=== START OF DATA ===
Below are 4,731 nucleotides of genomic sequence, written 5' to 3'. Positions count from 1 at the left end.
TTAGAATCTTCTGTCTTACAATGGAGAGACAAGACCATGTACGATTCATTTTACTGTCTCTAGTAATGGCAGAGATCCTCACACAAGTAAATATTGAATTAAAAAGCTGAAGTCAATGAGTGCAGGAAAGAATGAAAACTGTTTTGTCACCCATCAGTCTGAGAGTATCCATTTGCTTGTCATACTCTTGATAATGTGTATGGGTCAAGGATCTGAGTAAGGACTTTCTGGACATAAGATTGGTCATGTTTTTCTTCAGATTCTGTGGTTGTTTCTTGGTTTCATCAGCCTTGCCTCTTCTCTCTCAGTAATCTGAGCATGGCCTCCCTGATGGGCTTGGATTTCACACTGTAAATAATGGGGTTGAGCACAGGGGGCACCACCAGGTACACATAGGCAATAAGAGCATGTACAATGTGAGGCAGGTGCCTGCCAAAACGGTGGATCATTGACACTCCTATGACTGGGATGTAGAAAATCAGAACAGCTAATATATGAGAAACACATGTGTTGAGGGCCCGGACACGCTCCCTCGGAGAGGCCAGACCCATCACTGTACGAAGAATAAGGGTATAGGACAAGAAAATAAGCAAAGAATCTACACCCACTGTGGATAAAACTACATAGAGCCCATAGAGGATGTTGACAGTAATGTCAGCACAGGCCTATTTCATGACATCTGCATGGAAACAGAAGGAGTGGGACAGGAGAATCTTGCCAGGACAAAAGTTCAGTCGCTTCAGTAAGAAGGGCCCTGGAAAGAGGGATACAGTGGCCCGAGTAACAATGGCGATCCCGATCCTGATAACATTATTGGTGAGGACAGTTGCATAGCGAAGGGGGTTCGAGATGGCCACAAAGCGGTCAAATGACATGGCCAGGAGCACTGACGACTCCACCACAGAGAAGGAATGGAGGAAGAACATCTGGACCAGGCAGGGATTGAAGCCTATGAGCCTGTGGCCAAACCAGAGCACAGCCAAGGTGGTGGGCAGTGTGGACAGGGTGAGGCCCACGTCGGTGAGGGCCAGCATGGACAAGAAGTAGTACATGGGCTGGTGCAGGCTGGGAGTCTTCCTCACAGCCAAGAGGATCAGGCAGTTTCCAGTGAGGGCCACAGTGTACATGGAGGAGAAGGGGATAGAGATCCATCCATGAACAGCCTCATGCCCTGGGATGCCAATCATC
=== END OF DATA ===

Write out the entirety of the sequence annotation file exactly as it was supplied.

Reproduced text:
Below are 4,731 nucleotides of genomic sequence, written 5' to 3'. Positions count from 1 at the left end.
TTAGAATCTTCTGTCTTACAATGGAGAGACAAGACCATGTACGATTCATTTTACTGTCTCTAGTAATGGCAGAGATCCTCACACAAGTAAATATTGAATTAAAAAGCTGAAGTCAATGAGTGCAGGAAAGAATGAAAACTGTTTTGTCACCCATCAGTCTGAGAGTATCCATTTGCTTGTCATACTCTTGATAATGTGTATGGGTCAAGGATCTGAGTAAGGACTTTCTGGACATAAGATTGGTCATGTTTTTCTTCAGATTCTGTGGTTGTTTCTTGGTTTCATCAGCCTTGCCTCTTCTCTCTCAGTAATCTGAGCATGGCCTCCCTGATGGGCTTGGATTTCACACTGTAAATAATGGGGTTGAGCACAGGGGGCACCACCAGGTACACATAGGCAATAAGAGCATGTACAATGTGAGGCAGGTGCCTGCCAAAACGGTGGATCATTGACACTCCTATGACTGGGATGTAGAAAATCAGAACAGCTAATATATGAGAAACACATGTGTTGAGGGCCCGGACACGCTCCCTCGGAGAGGCCAGACCCATCACTGTACGAAGAATAAGGGTATAGGACAAGAAAATAAGCAAAGAATCTACACCCACTGTGGATAAAACTACATAGAGCCCATAGAGGATGTTGACAGTAATGTCAGCACAGGCCTATTTCATGACATCTGCATGGAAACAGAAGGAGTGGGACAGGAGAATCTTGCCAGGACAAAAGTTCAGTCGCTTCAGTAAGAAGGGCCCTGGAAAGAGGGATACAGTGGCCCGAGTAACAATGGCGATCCCGATCCTGATAACATTATTGGTGAGGACAGTTGCATAGCGAAGGGGGTTCGAGATGGCCACAAAGCGGTCAAATGACATGGCCAGGAGCACTGACGACTCCACCACAGAGAAGGAATGGAGGAAGAACATCTGGACCAGGCAGGGATTGAAGCCTATGAGCCTGTGGCCAAACCAGAGCACAGCCAAGGTGGTGGGCAGTGTGGACAGGGTGAGGCCCACGTCGGTGAGGGCCAGCATGGACAAGAAGTAGTACATGGGCTGGTGCAGGCTGGGAGTCTTCCTCACAGCCAAGAGGATCAGGCAGTTTCCAGTGAGGGCCACAGTGTACATGGAGGAGAAGGGGATAGAGATCCATCCATGAACAGCCTCATGCCCTGGGATGCCAATCATC